Pre-shoot planning. Once you’ve selected your photographer for your particular project or marketing initiative, all concerned parties should talk at length with the photographer about:

  • the kind of visual effect(s) they’re looking for;
  • whether the photos should be web-optimized;
  • their time frame for the shoot;
  • the costs involved;
  • lighting required, if any;
  • a backup plan in case of inclement weather on the day of the shoot;
  • the photographer keeping a backup of the images in case they are lost at the firm office; etc.

Then draw up a contract for the shoot for all concerned parties to sign.

The project’s client should also be contacted to make arrangements for the placement of people in the frames to demonstrate the space’s active use: if not actual occupants or users, then outside models and props to stand in for schoolchildren, teachers, lab technicians, nurses, patients, residents, businesspeople, etc.


Photo by Michael Henderson, Wikimedia

The actual shoot: Plans should be made for one or more interested parties to be on site with the photographer, or at least visit the site while the photography is in progress, in order to continue the communication with the photographer so the shoot can proceed according to the original plans and goals…

…but not to the extent that it would slow down the shoot and run up the bill, or make the photographer feel so barraged by a wide range of opinions on how a scene should be framed, shot, angled, lit, etc., that too many cooks would spoil the broth. (It might be worthwhile for the firm’s marketing director to be at the site at the start of the shoot so you can be sure you’re getting all the shots you want.)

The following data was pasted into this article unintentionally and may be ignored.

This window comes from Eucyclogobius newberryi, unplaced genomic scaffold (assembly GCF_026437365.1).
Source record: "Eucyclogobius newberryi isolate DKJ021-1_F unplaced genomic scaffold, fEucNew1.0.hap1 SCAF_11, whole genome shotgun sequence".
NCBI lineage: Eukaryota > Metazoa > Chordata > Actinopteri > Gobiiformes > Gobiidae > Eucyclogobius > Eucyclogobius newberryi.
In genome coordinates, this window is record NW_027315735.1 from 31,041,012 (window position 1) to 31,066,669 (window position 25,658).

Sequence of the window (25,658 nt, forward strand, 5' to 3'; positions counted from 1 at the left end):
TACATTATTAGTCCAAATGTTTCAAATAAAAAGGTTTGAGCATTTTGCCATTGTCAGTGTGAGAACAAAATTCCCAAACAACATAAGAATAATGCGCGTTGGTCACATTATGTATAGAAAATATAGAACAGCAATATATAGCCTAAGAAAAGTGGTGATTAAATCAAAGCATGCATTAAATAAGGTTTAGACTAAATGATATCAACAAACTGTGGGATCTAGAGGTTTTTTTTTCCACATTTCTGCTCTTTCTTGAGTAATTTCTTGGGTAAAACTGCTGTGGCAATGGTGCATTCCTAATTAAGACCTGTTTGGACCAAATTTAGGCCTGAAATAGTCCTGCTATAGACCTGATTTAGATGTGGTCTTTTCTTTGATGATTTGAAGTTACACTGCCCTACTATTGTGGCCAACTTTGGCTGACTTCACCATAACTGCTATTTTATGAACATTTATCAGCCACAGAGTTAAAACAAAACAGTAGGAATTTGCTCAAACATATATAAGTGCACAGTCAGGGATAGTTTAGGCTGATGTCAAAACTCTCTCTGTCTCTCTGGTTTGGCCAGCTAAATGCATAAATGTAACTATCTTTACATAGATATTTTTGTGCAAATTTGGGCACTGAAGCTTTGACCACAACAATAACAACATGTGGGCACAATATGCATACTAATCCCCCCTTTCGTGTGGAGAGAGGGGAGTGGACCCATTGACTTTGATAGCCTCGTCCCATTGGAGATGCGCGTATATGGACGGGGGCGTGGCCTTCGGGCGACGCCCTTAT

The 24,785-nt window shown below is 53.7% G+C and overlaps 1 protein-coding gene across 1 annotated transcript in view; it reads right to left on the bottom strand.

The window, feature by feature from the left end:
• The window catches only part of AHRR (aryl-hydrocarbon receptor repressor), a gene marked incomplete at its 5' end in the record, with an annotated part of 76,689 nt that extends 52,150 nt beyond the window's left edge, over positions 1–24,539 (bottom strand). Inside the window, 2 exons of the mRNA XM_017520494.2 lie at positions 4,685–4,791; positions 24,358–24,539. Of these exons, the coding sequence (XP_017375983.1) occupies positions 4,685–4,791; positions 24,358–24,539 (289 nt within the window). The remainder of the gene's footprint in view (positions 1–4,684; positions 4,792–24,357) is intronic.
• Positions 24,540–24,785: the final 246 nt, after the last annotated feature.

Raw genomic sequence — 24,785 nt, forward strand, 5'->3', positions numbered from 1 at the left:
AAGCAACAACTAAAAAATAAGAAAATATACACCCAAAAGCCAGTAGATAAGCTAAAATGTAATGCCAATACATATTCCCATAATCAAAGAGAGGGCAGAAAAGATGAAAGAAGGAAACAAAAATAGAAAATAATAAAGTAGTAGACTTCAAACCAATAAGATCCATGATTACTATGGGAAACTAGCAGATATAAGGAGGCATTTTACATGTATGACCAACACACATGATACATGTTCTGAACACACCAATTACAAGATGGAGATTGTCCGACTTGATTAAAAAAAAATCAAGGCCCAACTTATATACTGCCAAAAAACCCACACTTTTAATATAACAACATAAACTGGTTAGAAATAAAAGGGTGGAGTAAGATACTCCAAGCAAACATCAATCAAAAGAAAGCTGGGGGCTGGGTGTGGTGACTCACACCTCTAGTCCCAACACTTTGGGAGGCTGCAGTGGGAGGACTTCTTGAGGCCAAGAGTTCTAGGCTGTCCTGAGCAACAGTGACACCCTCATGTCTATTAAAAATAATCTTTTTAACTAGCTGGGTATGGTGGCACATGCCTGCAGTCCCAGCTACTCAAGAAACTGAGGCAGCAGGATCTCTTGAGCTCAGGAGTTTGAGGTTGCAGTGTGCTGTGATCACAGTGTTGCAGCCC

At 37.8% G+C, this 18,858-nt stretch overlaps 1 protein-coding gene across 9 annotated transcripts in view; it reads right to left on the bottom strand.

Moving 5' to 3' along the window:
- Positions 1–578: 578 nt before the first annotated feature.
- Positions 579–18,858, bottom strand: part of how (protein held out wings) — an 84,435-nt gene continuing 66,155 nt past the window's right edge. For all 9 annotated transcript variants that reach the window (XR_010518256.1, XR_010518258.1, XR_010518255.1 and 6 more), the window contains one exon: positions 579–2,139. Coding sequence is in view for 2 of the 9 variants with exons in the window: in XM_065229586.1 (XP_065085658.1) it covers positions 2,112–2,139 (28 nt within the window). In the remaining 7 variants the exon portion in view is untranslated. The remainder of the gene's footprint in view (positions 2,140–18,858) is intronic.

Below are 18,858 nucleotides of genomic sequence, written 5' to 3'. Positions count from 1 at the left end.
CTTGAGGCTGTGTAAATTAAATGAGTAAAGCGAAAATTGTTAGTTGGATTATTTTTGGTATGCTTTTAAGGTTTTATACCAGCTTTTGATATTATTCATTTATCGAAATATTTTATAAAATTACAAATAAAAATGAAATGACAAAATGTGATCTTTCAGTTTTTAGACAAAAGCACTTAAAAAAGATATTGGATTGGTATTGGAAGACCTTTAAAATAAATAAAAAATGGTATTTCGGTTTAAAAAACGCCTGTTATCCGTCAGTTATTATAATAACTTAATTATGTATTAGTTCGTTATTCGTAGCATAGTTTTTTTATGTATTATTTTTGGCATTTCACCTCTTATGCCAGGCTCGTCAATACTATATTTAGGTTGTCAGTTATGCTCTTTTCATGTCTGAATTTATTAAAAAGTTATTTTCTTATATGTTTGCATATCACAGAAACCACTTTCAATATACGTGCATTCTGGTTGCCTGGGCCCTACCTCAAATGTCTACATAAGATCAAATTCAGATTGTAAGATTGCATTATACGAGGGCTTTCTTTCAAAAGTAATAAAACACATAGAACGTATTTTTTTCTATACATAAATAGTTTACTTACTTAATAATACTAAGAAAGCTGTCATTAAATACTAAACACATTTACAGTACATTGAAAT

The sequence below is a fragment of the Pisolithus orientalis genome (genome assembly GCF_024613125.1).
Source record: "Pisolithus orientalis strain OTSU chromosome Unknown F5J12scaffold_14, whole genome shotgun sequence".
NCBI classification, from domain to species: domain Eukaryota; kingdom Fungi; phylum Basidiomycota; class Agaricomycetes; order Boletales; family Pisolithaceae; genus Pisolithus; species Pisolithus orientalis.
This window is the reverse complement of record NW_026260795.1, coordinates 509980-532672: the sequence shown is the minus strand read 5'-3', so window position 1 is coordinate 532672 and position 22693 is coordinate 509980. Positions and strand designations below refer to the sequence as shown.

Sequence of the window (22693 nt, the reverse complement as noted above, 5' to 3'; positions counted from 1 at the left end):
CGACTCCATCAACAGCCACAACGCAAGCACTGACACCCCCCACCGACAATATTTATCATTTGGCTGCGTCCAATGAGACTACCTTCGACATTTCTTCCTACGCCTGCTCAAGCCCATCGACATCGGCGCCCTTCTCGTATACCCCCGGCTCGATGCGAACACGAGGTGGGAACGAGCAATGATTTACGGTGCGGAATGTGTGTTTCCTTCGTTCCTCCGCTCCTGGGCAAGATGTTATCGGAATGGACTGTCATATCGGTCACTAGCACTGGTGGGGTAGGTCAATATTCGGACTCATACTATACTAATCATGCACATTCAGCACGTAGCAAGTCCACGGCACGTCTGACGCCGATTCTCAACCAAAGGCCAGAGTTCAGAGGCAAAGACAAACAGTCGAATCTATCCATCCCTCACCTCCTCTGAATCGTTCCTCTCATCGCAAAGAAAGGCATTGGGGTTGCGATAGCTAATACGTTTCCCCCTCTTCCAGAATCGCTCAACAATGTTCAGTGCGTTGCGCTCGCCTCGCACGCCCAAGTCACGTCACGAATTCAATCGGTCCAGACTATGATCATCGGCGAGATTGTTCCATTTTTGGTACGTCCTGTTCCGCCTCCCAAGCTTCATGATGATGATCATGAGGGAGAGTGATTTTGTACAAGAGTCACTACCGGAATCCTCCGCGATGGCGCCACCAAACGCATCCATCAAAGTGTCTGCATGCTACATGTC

Post-shoot: The photo selection and retouching process should be as collaborative among all parties as the photo shoot planning process was, always keeping the predetermined goals and uses for the photos in mind.

TsongasarenaA well-planned photo shoot involves teamwork among all concerned from start to finish. This can spare you the expense of redoing shoots — especially if the result is a comprehensive photo library for many uses over time — and is more likely to lead to the most desired result of all: presenting your projects at their most pristine.

For more insights on proper photo-shoot planning, read “How a Marketing Photo Shoot Works” by Amanda Miller of MillerBrooks Marketing & Branding.

— Todd Larson

Thank you for visiting. I welcome your comments!